Ingeborg Rocker Named Chair and William Harrison Professor of the Georgia Tech School of Architecture

Inge Rocker
Photo Courtesy: Ingeborg Rocker/Dassault Systemes

By Ann Hoevel

(Atlanta, GA) Most people know the Georgia Institute of Technology as one of the nation’s research and engineering leaders. According to Ingeborg Rocker, the new chair of Georgia Tech’s School of Architecture, that also makes it the perfect place to study architecture.

“At its core, architecture is trans-disciplinary,” she said, “ranging from vision and design innovation to technical and material realization. It is a unique discipline that can be theoretical, abstract, and discursive while at the same time pragmatic, technical, and material.”

Rocker begins her tenure as Chair and William Harrison Professor of Architecture on September 1, 2022. She will lead the School’s 22 full time faculty members, more than 300 students, and undergraduate, graduate, post-graduate and professional degrees. The School’s undergraduate and Ph.D. programs consistently rank among the best in the nation.

She will open a research lab dedicated to Sustainable Industry Innovation, in addition to the School’s five research labs which link academics and industry through applied research.

“In addition to her deep knowledge of architecture as a scholar, educator, and practitioner, Ingeborg Rocker brings extensive and exciting industry experience and perspectives that will benefit our architecture program immensely, particularly in relation to inter-disciplinary research” said Ellen Bassett, Dean of the College of Design and John Portman Chair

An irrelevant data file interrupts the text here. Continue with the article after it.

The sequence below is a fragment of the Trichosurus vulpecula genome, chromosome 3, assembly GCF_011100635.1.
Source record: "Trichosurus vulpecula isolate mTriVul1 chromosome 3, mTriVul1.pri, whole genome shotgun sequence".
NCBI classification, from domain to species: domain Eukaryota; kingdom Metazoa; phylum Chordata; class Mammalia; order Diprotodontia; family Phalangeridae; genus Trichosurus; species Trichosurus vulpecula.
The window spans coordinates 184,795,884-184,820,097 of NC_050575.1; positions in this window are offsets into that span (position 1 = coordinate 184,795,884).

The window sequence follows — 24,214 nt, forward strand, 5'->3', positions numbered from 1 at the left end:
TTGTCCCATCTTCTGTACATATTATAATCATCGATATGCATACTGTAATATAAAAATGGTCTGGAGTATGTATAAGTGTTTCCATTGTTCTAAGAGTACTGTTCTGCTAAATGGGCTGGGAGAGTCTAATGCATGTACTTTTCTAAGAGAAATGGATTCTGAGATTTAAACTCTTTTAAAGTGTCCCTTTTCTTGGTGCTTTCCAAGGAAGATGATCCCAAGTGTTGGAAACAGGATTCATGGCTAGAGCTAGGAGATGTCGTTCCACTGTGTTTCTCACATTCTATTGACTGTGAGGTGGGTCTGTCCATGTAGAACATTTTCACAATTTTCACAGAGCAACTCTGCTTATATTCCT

“I believe she will be a catalytic leader and I look forward to working with her.”

Rocker joins Georgia Tech after serving as Vice President for Industry Innovations at Dassault Systèmes, a multinational software company. There she led projects such as sustainable cross-industry innovation, cyber-physical systems in manufacturing and construction, as well as smart city programs like Virtual Singapore.

She holds an Engineering Degree (Dipl. -Ing) from the RWTH Aachen University, an MS in Advanced Architectural Design from Columbia University, and an MA and Ph.D. in Architecture from Princeton University. She was an Assistant and Associate Professor at Harvard University’s Graduate School of Design where she directed the International Exchange Program, the Digital media Workshop Series, oversaw 48 master’s theses and headed the MArch 1 Admissions.

Rocker's Vision for Georgia Tech Architecture

Rocker’s vision for the School’s academic programs connects the humanities with the sciences, engineering, art, and design, resulting in what she calls “sustainable design innovation.” This concept of sustainable design innovation progresses from design thinking, in that it is applicable to all disciplines and will help to further advance the digitization and sustainable transformation of their respective industries.

“Our School is uniquely positioned to collaborate with the technical faculties on campus,” Rocker said. “This kind of collaboration gives Georgia Tech architecture students the toolbox necessary for creating architecture that is aware of and responsive to the challenges of the 21st century.”